New York Law Journal
Court Annuls Woman's $11,175 Fine for Posting Fliers
On April 2, 2015, Manhattan Supreme Court Justice Paul Wooten ruled in the case, Pujols v. City of New York, that New York City violated the constitutional rights of babysitter Yasmin Pujols by fining her more than $11,000 for posting handbills advertising her business on city-owned property.
Pujols alleged she was unaware that she had violated New York City Administrative Code §10-119—which prohibits affixing handbills, stickers or any other printed material to city-owned structures such as bus shelters, trees and public garbage bins—until around September 2011, and ceased posting them at that point.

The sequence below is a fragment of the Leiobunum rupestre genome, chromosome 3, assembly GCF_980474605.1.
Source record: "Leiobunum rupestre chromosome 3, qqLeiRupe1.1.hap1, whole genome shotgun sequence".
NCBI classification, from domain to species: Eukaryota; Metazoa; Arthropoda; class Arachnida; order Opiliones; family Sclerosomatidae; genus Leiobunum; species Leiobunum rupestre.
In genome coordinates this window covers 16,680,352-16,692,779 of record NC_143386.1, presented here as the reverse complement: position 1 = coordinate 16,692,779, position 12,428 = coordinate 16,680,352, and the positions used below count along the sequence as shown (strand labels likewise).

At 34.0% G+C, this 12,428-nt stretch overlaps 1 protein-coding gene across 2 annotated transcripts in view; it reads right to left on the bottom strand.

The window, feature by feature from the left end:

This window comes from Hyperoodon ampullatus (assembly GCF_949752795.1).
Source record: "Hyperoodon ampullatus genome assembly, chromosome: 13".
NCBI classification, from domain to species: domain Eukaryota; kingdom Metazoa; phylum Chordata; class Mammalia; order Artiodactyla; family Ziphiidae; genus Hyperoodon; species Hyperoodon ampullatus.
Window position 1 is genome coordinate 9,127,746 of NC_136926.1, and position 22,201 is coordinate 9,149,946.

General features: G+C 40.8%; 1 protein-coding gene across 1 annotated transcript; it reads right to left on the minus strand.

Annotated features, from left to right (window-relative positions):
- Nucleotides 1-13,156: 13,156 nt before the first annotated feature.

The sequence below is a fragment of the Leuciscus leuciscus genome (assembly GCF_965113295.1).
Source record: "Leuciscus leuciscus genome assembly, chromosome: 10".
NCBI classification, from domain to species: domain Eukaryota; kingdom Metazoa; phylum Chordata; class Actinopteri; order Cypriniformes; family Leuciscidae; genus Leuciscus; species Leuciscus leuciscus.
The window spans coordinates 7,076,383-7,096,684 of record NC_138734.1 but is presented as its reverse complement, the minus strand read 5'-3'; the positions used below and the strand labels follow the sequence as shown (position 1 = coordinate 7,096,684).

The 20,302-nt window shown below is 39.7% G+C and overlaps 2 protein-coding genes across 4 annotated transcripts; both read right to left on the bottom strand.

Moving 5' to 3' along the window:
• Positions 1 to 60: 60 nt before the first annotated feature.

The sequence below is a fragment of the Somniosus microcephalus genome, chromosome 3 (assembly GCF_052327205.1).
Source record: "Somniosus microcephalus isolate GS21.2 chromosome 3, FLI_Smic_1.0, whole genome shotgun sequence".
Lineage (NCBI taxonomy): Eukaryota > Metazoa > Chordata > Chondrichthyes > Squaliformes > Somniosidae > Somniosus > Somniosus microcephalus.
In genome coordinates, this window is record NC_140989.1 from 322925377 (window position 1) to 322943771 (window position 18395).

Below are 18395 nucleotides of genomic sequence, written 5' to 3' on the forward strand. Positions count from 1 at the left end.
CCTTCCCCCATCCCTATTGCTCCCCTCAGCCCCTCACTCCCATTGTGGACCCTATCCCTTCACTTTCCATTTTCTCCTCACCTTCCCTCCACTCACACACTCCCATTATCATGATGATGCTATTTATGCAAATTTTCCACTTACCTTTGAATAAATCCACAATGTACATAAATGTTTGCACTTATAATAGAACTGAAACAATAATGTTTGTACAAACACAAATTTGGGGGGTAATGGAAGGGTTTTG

Following Administrative Law Judge Mitchell Regenbogen’s violation decision, Pujols received pro bono representation from James Bernard, a partner in Stroock's Litigation Practice Group, as well as James Baker of the Northern Manhattan Improvement Corporation. As a result, the decision has been annulled.
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